Joe Lhota, who headed the MTA before resigning in 2013 to run for mayor against Bill de Blasio, is coming back to the agency. In a press release sent out after 11 p.m. on Wednesday night, Governor Andrew Cuomo announced the appointment: "Joe Lhota is a tested and experienced leader with the proven track record needed to address the enormous challenges facing the nation’s largest mass transportation system."
The MTA faces a growing backlash from frustrated commuters, with the subways' poor service becoming the new norm and an upcoming "Summer of Hell" for LIRR riders. (Some LIRR riders, at least, will be getting discounts for avoiding the deepest ring of Hell, i.e. Penn Station.) On Tuesday, Cuomo asked for control of the MTA board, which he already effectively controls.
Here's how Lhota's return unfolded, according to the NY Times:
The surprise, after-hours announcement was approved late on Wednesday by the State Senate after its Finance Committee voiced its support at an impromptu meeting in the Capitol, during which Mr. Lhota — speaking over Skype — expressed his frustration with problems with the city’s subways.
“I know the M.T.A. can do a lot better,” he said.
Know what Albany couldn't get done? A deal for mayoral control of NYC schools.
Politico reports that Lhota told State Senators that "the MTA needs to start 'thinking outside the box' as it grapples with subway service delays caused by failing equipment and a coming 'summer of hell' for Long Island Railroad commuters."
He said more trains should be routed into the Atlantic Terminal, from which riders would have easy subway access to Lower Manhattan. He also said he wanted the MTA to control Penn Station, noting that its stewardship has turned Grand Central Terminal into a gem.
And he said there should be more focused, overnight shutdowns of certain lines so that the authority’s workers could focus on repairs.
“One of the things we’re going to have to do is do it line by line. … We’re going to have to look at scheduled shutdowns,” Lhota said. “I find it extremely inconvenient, but we’re going to have to do it.”
Earlier on Wednesday, during an MTA board meeting, board member James Vitiello of Dutchess County said, "The governor does in all practical ways run the MTA. Generally things are passed unanimously by the board."
"What is not welcome is when we as a board are neutered from making decisions on behalf of the public, as a public benefit corporation. We have not been able to make some key decisions. We are not seeing the level of control we had before," board member Veronica Vanterpool added, criticizing Cuomo's reach. Vitiello was appointed by the Dutchess County Executive while Vanterpool was appointed by de Blasio.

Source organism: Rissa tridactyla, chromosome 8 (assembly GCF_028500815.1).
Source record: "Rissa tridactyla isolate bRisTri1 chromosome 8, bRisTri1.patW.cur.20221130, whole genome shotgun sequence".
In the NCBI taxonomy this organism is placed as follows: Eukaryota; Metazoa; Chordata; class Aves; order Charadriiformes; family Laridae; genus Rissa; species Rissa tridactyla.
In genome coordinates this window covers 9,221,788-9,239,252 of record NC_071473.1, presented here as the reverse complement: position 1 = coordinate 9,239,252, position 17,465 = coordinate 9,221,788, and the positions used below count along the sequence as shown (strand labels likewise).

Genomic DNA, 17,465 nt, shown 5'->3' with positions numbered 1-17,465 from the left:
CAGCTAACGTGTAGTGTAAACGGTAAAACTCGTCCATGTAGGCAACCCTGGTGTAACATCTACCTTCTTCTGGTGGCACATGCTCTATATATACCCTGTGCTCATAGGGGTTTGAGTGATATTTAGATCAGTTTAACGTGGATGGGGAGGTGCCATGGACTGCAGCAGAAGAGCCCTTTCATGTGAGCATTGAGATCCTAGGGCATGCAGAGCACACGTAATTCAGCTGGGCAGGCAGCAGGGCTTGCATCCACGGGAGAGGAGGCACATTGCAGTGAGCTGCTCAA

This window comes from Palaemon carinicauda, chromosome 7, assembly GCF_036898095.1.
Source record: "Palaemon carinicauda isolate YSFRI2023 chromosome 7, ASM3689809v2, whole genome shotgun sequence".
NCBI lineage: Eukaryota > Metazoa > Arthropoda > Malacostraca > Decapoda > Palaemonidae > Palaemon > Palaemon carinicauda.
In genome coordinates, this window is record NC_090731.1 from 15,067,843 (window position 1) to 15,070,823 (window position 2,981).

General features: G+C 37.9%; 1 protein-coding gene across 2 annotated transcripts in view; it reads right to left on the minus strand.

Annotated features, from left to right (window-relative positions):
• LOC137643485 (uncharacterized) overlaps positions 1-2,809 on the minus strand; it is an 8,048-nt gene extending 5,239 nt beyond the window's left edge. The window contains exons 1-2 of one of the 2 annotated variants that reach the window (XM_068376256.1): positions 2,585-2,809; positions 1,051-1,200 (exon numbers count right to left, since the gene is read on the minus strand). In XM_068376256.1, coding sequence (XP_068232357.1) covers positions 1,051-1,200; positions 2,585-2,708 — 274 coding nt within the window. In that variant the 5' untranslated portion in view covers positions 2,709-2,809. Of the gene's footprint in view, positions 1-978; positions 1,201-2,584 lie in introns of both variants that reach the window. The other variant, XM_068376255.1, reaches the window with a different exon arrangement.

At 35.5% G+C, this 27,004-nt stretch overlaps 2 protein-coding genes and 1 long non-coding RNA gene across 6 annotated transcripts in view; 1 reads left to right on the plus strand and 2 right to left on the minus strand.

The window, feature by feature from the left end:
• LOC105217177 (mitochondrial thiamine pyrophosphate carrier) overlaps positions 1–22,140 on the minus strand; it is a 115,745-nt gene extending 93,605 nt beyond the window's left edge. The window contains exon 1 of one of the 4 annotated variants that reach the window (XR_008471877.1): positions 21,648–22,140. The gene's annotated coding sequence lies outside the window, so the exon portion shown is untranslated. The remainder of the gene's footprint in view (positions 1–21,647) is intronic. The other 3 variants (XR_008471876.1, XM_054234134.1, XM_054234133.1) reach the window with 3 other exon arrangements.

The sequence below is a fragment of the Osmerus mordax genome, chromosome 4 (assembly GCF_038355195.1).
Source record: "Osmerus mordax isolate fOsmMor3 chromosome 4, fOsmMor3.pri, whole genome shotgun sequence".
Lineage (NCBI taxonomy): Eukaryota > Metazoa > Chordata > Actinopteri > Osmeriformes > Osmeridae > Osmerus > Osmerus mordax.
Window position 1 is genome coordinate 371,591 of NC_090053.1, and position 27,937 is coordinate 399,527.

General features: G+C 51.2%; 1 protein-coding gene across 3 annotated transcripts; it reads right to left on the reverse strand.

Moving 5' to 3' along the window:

State Senator Michael Gianaris (D-Queens) issued a statement after Lhota's appointment, "The MTA is in full-on crisis and the appointment of a new MTA Chairman alone won’t solve the problem."
Lhota, who is currently an executive at NYU Langone Medical Center and will remain one while steering the MTA, is credited for leading NYC mass transit back from the devastation of Hurricane Sandy. He is also known for basically
wanting to kill adorable subway kittens:
Here's the full press release from the governor's office:
Governor Andrew M. Cuomo today announced the appointment of Joseph J. Lhota to serve as the chairman of the Metropolitan Transportation Authority. In this role, Mr. Lhota will direct the executive management team to address the current crisis facing the MTA. As chairman, Mr. Lhota will receive a salary of $1 per year, and delegate CEO duties to a permanent Executive Officer, a position for which the search is ongoing.
"Joe Lhota is a tested and experienced leader with the proven track record needed to address the enormous challenges facing the nation’s largest mass transportation system," Governor Cuomo said. "In the wake of the devastation of Superstorm Sandy, Joe stepped up and delivered for New Yorkers - ensuring our region’s subways, buses and commuter rails were up and running as quickly as possible. There is much hard work to be done to address the MTA’s current failures, and the level of service and daily frustrations commuters are experiencing are completely unacceptable. I know Joe will move to address these issues immediately and ensure a reliable and effective transportation system worthy of the city it serves."
"This is an incredibly challenging time for the MTA and we will immediately and aggressively tackle the problems the system is facing after decades of disinvestment," said Joseph Lhota. "The hardworking women and men of the MTA are dedicated, driven and talented -- they are the engine that makes our city and state run -- and working together we will rebuild the system and improve service for all New Yorkers. It is an honor to once again serve the people of New York, and I am grateful to Governor Cuomo for his support and this nomination."
Mr. Lhota previously served as the chairman of the board and chief executive officer of the Metropolitan Transportation Authority. Prior to that, Mr. Lhota served as the New York City Deputy Mayor for Operations where he oversaw day-to-day management of the City and supervised City agencies.
Mr. Lhota also served as Budget Director, where he managed the City's $36 billion operating budget and $45 billion capital budget, cut costs, led agency reorganizations and consolidations, and implemented performance-based strategic planning. Before that, Mr. Lhota was the Commissioner of Finance for New York City.
Mr. Lhota will continue to serve as Senior Vice President, Vice Dean and Chief of Staff at NYU Langone Medical Center.
Mr. Lhota graduated from Georgetown University, where he earned a bachelor of science in business administration and received his master of business administration from the Harvard Business School.